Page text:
Should Government Go It Alone or With a Partner? A Comparison of Outcomes from a Work Release Program Using Different Policy Tools

Date01 July 2018
Published date01 July 2018
Public Administration Review,
Vol. 78, Iss. 4, pp. 545–555. © 2018 by
The American Society for Public Administration.
DOI: 10.1111/puar.12948.
Should Government Go It Alone or With a Partner? A Comparison of Outcomes from a Work Release ProgramUsing Different Policy Tools 545
Research Article
Robert J. LaLonde (1958-2018), who
died on January 17, 2018 following a long
illness, was a leading scholar in the fields
of labor economics, econometrics, and
program evaluation. He made important
contributions to research on job training,
immigration, costs of worker displacement,
impact of U.S. unions and collective
bargaining, and economic and social
consequences of incarceration.
Deanna Malatesta is associate
professor in the School of Public and
Environmental Affairs, Indiana University
Bloomington. Her research focuses on
public management, contracts, and
Haeil Jung is associate professor in the
Department of Public Administration, Korea
University, Seoul, South Korea. His research
focuses on disadvantaged populations
and related public policy interventions.
Specifically, he has studied male and female
incarceration, obesity, early childhood
education, higher education, public pension,
and contracting out government services.
Should Government Go It Alone or With a Partner?
A Comparison of Outcomes from a Work Release
Program Using Different Policy Tools
Haeil Jung
Korea University
Deanna Malatesta
Indiana University
Robert J. LaLonde
University of Chicago
Abstract: This article compares labor market outcomes from two different approaches to a work release program in
Illinois: direct provision by a government and a purchase-of-service (POS) contract between government and a public
charity. Significantly better employment and earnings outcomes were associated with the POS contract. To better
understand the reasons for the success of the POS contract, the authors further examined the specific terms of the
contract, organizational expertise, and the political context of POS contracts. The results are organized according to
the main theoretical assertions. Findings add to the weight of evidence that contractors, like public charities, can be
valuable government partners for addressing challenging social policies and programs.
Evidence for Practice
Relational norms complement the written contract to improve contracting performance.
Commitment to resources and political support may improve contracting performance.
Public agencies can control contracting through explicit and implicit measures.
Contracting between public agencies and
private providers is not a trendy movement,
but it is a growing and persistent part of
how public agencies deliver services and products
to citizens, not only in the United States but also in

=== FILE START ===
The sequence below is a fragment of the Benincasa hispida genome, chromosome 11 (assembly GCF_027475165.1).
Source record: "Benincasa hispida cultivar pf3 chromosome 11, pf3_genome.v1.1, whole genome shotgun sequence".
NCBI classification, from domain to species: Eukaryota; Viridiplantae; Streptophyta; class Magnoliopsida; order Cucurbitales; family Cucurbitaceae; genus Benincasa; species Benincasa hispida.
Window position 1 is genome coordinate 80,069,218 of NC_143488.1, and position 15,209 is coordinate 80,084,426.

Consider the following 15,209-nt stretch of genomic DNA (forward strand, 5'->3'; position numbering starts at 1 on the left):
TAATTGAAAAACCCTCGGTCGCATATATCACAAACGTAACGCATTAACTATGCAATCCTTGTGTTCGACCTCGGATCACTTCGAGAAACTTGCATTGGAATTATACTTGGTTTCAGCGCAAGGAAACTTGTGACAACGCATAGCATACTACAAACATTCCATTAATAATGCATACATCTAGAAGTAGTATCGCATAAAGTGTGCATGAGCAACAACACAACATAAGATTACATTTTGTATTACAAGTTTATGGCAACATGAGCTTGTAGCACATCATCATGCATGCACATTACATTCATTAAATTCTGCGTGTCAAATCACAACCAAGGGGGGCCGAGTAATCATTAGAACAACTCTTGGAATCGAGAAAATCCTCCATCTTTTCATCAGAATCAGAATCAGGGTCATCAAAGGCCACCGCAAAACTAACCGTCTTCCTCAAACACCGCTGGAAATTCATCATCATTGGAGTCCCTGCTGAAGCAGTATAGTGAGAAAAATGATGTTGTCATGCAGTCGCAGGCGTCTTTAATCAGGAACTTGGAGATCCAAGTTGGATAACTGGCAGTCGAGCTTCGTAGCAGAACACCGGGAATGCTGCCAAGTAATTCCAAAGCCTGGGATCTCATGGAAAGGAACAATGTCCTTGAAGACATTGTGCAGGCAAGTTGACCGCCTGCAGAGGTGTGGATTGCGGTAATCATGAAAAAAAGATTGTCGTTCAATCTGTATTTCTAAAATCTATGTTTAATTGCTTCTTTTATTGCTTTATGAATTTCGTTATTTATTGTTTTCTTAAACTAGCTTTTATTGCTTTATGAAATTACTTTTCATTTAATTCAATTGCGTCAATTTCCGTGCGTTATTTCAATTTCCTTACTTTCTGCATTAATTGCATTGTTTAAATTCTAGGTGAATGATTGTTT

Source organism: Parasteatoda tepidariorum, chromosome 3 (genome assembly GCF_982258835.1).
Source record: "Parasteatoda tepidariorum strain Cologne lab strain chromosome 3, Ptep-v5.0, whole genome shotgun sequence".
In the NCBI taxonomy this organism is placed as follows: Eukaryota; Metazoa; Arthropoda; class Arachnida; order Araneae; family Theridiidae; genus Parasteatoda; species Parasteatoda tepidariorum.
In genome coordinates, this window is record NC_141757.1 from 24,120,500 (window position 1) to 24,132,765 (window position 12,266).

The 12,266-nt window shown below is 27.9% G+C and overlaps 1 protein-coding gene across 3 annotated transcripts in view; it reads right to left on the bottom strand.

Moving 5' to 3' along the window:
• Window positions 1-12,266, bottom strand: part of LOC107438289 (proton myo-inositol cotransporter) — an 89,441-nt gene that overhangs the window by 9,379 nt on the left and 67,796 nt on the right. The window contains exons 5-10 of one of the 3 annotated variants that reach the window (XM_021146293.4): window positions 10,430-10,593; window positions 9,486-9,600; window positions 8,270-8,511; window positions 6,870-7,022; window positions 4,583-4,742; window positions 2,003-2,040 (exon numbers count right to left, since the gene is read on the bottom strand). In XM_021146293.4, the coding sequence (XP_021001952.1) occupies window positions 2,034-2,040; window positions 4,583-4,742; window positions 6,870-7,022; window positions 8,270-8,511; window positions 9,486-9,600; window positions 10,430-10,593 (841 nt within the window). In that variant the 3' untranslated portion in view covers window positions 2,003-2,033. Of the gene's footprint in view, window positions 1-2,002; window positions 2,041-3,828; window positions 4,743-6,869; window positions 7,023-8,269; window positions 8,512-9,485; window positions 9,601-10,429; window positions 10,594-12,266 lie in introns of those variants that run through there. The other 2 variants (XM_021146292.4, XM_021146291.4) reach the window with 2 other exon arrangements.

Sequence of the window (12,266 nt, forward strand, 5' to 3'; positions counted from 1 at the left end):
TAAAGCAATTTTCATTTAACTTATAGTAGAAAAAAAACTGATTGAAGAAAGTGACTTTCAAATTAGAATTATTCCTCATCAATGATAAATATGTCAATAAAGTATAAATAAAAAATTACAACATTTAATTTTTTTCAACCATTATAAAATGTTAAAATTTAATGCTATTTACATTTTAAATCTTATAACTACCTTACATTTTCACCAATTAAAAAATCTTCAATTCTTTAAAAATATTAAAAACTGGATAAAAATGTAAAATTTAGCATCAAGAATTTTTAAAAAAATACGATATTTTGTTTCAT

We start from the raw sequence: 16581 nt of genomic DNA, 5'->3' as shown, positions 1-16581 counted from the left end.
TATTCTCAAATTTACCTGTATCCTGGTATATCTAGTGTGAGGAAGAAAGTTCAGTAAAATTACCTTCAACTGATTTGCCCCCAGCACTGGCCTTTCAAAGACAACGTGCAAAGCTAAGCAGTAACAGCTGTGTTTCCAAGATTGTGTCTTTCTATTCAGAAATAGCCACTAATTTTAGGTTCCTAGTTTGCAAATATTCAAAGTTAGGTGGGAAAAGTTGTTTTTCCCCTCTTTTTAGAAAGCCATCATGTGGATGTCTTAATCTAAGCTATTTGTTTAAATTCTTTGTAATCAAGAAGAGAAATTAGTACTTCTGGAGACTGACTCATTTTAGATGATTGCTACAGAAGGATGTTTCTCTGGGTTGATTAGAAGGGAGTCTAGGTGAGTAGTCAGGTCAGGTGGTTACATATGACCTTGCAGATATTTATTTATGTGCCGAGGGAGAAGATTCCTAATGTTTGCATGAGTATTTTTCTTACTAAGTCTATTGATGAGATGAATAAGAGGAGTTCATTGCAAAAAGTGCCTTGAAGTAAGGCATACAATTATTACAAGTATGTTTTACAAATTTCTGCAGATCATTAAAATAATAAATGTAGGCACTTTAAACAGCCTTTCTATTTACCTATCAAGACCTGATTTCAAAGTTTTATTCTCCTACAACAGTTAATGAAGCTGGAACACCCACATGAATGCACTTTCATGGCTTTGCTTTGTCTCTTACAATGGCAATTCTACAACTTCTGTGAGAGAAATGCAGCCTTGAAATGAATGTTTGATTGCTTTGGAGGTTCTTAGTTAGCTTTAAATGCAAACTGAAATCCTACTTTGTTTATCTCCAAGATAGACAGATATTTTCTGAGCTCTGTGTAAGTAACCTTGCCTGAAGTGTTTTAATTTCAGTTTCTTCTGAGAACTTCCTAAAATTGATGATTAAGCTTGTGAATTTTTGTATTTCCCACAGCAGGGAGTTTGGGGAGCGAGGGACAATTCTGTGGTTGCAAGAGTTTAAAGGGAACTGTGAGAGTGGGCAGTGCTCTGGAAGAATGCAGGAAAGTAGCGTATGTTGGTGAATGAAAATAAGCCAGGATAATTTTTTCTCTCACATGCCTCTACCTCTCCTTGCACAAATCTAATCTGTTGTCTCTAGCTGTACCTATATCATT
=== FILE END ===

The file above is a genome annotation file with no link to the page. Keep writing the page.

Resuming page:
Western Europe and other regions (Cooper 2003;
DeHoog and Salamon 2002; Forrer et al. 2010;
Kelman 2002; Kettl 2000; Savas 2000). It has been
driven by the hypothesis that introducing various
forms of competition through contracting for
services encourages governments to be more efficient,
effective, and responsive to the public (Greene
2002; Peters 1996; Savas 1987). However, some of
the early contract services have been withdrawn by
governments because the benefits of contracting out
are not guaranteed and effective management of the
contracting process is difficult (Moe 1996; O’Looney
1998; Rainey 2003; Warner and Hefetz 2012). It has
been pointed out that there are often thin markets,
which results in a competitive bidding process being
unlikely in local government contracting. This is a
problem not only in the United States but also in
other countries such as China (Girth et al. 2012;
Jing and Chen 2012; Mohr, Deller, and Halstead
2010). Additionally, some stakeholders worry
that contracting out may lead to inefficient and
ineffective results, with potential loss of control and
accountability in public service delivery if public
agencies cannot monitor contractor performance well,
political favoritism becomes prevalent in bidding
process, or there are not enough bidders for public
services (Auger 1999; Breaux et al. 2002; Donahue
1989; Hefetz and Warner 2011; Joaquin and Greitens
2012; Kettl 1993; Moe 1987, 1996; Sclar 2000).
However, there is a notable lack of research comparing
outcomes when the same program is administered
by two different organizations. Moreover, scholars
concede that there is much to learn about the factors
associated with successful contracting. Despite the
research void, U.S. policy makers remain enthusiastic
about using public-private partnerships (e.g.,
Goldsmith and Burke 2009). Among the multiple
forms of contracting between government and
private providers, governments choose a purchase-
of-service (POS) contract when the main goal is
to change the behavior and circumstances of a
disadvantaged group—for instance, to implement
a work release program for prisoners (DeHoog and
Salamon 2002).
This study examines employment outcomes associated
with a POS contract offering a work release program
for prisoner. We also collect, evaluate, and compare
data from a similar program delivered directly by
the Illinois state government. To better understand
the factors that underlie a successful POS contract,
we investigate specific contract terms as well as
the organizational and political contexts. Using
econometric methods, we find that the outcomes

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